9 Secrets Sushi Restaurants Don't Want You to Know
Going out for sushi can be a real treat. Not only are sashimi, nigiri, oshizushi, and other types of sushi delicious, but it's also one of those types of foods that most of us really can't make at home. Or shouldn't, at any rate, given the challenge of proper sushi preparation and the health risks that can come with consuming certain raw ingredients.
But treat though it may be, not all sushi served at all sushi restaurants is of the same quality, so you should know a bit about what's happening behind the counter before you order. Or pay. From when to go to a sushi restaurant (and when not to) and what types of fish are always a good choice or never a good bet, we have done some digging into a few of the fishier aspects of the cuisine.
Before you have a seat and ask the chef "Osusume wa nan desu ka?" (What's your recommendation?) go ahead and read these secrets sushi restaurants don't want you to know. Plus, check out The Best Sushi in Every State.
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You are encouraged to use too much soy sauce
Chef Seki Shi, the owner and head chef at Sushi Seki in NYC told Insider that when sushi (or sashimi or nigiri) is properly prepared, it should require little to no extra flavoring. So why is soy sauce so readily provided at so many sushi restaurants? Because the (Western) tendency to douse sushi in a glut of soy sauce can conceal the off-flavors of lower quality or less-than-fresh fish. If the soy sauce bottle has a large hole that could be a sign that the sushi is of lesser quality, writer and food safety campaigner Hirokazu Kawagishi told Sora News 24.
Tuna is occasionally adulterated with vegetable oil
The tekkamaki sushi roll is a classic of the cuisine. It is properly made with nothing but sticky rice, nori seaweed, and raw sashimi-quality tuna. But according to Kawagishi, these rolls are often made using tuna mixed with vegetable oil. The resulting roll looks like a higher-quality toro but is cheaper and less tasty. To see if the roll has added oil, give it a squeeze, if it loses its shape easily it likely does.
You are using the ginger wrong
Those slender, elegant shavings of ginger served beside your sushi may look great, but they are for more than just looks. And you may love the taste of ginger, but if you're mixing it into bites with fish (or eel or octopus or urchin) you risk concealing the taste of the sea creature beneath the potent ginger—a benefit for the restaurant if the quality is off. According to Chef Seki, ginger is best used as a tool to lightly apply sauces to sushi or as a palate cleanser between dishes.
Inside out rolls are often a rip-off
The so-called inside-out sushi roll is properly termed the uramaki roll in Japanese, though as it happens they are seen much more often in America than in Japan. These rolls feature the rice on the outside of the sushi as opposed to the traditional construction with the seaweed as the outer layer. According to John Daley of New York Sushi Ko interviewed by First We Feast, uramaki rolls often feature much more rice and much less fish or other fillings than a traditional sushi roll, meaning a lower-cost item that is still charged at full freight.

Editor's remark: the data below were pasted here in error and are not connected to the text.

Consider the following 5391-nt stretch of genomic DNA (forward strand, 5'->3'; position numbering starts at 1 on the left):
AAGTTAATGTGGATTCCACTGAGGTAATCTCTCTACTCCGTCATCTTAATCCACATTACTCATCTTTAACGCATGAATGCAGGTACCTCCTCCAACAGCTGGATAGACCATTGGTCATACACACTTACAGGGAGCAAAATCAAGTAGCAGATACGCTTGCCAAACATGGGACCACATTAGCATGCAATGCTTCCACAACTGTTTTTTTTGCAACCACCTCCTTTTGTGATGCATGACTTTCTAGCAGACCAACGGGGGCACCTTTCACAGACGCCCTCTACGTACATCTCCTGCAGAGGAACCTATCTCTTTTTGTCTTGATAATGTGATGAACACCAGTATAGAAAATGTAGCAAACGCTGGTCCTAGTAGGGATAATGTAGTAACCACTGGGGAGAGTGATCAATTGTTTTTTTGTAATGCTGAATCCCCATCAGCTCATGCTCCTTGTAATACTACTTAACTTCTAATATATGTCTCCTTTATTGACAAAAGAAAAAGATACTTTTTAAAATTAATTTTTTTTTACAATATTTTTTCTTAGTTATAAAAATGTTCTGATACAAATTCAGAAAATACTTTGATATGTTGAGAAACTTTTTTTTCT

Sushi is often knowingly mislabeled
Many sushi restaurants are banking on the fact that customers won't know all that much about fish. According to Daley, so-called "white tuna" is almost always cheaper escolar. "Don't ever eat anything that says white tuna… It's not in the tuna family and it's got as high or higher mercury content than swordfish." Also, kampachi is not baby yellowtail, most red snapper is suspect, and always be suspicious of toro.
Spicy rolls often use the worst ingredients
According to New York Daily News, when you order a spicy roll at a sushi restaurant (or buy them from a store), chances are good that you are selecting the worst fish (and other ingredients) the place had to offer. Spicy rolls use ingredients like hot sauce and excess mayo to stretch fish trimmings and conceal other flavors, hiding the bad and ruining the good.
The sushi you get on Sundays and Mondays will probably be old
According to Daley, most sushi restaurants stock up on fresh fish on Tuesdays and Thursdays, so by the time it's Sunday afternoon or Monday, you'll probably be getting seafood that's not fresh. This is not to say it will be unsafe, but it will be less tasty and of less value to be sure.
Seek out the busy sushi restaurants
No one wants to wait for an hour for a table, but a good sushi restaurant is moving its fish quickly and confidently, says Daley. Not only will you get the best quality ingredients, but you'll also likely pay less because the volume is there.
Skip the shrimp
Cooked shrimp is one of the worst bargains on the menu, says Daley. "You can buy a cooked shrimp for 4 cents and sell it for $7 because you boiled it and put it on a piece of rice. That's offensive," he says. High-end spots cook high-quality kuruma ebi shrimp moments before you walk in the door.
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